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The town dresses up their children as kings, ranging from the largest to the infant with a white beard resembling Melchior.

There is dancing, food, live music, fireworks and processions.

The Church of the Holy Kings in Cajititlan, Jalisco, Mexico

The Church of the Holy Kings

This church was built in the middle of the 16th century, and the figurines of the Three Kings, Balthasar of Arabia, Melchior of Persia, and Gaspar of India were carved out of mesquite wood.

Soon, devotion to the Three Kings became a tradition, and these statues are considered to be miraculous.

During the celebration of the Holy Kings, there is much festivity, but also, many pilgrims, prayers and faith.

Inside Church of the Holy Kings, Cajititlan, Jalisco, Mexico

Inside the Basilica

All the way to the altar you can see the carved statues of the Three Kings.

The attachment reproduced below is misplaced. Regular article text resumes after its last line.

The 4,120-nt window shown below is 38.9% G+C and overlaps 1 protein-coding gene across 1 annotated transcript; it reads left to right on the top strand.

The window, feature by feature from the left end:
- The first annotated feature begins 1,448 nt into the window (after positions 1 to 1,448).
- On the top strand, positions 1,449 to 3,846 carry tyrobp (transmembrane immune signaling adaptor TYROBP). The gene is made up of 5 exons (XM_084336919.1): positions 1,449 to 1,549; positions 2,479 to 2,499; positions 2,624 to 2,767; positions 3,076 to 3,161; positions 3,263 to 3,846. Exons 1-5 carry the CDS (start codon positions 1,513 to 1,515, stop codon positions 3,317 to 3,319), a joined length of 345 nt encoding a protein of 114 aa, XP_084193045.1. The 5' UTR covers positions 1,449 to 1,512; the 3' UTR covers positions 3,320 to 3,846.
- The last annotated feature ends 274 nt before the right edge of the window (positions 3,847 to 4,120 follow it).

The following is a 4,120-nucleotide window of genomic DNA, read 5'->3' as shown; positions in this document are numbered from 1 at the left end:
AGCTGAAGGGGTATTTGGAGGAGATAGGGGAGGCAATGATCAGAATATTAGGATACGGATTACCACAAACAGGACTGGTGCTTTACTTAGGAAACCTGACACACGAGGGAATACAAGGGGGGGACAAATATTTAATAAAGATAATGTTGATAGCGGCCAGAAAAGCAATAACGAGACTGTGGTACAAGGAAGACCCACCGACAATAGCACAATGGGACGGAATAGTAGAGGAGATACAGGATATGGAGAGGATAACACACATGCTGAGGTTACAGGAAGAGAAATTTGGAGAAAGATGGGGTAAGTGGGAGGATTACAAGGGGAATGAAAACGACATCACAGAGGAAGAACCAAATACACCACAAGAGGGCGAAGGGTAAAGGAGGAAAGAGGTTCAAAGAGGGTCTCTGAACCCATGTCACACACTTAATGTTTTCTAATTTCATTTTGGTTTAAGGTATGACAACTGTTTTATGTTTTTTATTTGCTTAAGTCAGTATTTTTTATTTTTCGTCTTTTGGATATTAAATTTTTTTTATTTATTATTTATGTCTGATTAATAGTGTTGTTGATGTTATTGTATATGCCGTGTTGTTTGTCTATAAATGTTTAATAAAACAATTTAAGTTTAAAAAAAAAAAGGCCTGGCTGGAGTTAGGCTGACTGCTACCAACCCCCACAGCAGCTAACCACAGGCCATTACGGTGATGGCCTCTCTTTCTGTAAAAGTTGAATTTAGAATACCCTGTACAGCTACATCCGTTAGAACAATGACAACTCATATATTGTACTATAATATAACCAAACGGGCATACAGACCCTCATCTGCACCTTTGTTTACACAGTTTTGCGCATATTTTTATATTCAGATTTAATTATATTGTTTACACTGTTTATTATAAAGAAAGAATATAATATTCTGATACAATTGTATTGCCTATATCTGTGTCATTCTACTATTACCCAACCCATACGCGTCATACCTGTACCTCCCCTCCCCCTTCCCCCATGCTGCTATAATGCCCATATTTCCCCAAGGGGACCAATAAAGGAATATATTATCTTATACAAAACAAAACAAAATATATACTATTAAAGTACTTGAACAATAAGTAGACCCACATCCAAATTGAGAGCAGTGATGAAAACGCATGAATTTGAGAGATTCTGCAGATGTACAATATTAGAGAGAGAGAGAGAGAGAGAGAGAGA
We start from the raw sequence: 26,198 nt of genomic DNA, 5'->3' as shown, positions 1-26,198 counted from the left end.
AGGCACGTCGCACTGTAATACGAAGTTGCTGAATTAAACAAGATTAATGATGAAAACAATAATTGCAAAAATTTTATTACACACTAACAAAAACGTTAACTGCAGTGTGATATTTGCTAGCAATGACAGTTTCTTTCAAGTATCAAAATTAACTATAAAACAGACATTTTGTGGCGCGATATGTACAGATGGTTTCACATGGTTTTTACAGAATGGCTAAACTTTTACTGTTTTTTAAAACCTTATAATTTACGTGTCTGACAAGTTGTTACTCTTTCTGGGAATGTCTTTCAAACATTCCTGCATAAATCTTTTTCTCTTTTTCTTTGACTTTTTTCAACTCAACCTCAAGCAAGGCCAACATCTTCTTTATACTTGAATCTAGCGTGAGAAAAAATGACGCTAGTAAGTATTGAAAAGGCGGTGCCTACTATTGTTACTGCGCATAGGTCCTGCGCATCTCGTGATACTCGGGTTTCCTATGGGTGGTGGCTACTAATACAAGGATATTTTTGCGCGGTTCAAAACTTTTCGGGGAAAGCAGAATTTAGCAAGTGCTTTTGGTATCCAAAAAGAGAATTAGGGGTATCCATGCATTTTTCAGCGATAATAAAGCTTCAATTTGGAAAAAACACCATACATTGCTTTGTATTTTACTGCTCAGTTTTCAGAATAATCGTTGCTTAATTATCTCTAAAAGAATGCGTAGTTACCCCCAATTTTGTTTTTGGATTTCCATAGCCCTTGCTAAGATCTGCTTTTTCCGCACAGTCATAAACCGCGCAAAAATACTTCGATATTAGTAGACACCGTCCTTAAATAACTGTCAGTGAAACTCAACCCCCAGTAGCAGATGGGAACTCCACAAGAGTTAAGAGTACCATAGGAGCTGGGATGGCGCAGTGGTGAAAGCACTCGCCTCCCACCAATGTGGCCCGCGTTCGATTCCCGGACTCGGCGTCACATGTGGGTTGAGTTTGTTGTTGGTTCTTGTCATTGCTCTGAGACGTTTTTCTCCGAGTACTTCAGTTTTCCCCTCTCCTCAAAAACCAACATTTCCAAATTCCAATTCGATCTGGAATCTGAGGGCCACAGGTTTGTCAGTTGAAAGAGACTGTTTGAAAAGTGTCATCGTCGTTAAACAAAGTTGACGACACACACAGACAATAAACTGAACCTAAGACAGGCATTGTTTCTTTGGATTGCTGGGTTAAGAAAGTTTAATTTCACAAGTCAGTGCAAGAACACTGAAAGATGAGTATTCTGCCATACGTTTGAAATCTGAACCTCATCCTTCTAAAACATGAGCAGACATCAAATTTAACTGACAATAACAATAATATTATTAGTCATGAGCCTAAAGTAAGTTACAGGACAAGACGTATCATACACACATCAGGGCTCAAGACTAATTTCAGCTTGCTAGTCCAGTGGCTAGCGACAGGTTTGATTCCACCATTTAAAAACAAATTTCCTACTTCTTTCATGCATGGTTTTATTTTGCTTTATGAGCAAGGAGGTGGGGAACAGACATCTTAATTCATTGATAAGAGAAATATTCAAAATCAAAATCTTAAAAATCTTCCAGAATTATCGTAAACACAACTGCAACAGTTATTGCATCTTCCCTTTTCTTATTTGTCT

It was the custom for local fishermen to ask the Three Magi for a good year of fishing for those who live at the lagoon. Others ask for good health or an answer to a question or problem they might have.

Curiously, in 1905 this church had a fire, and the three statues were burned. One of the friars buried these statues under the church and had new ones made.

Thirty years later, an ant hill was discovered in the church and the head priest asked to have this ant hill removed. One thing led to another, and as the ant hill was being dug out... the original mesquite statues of the Three Kings were found!

Our Lady of Guadalupe in Church of Holy Kings, Cajititlan, Jalisco, Mexico

The Virgin of Guadalupe painted on a window

Inside the church are several painted windows, and The Virgin of Guadalupe is one of them.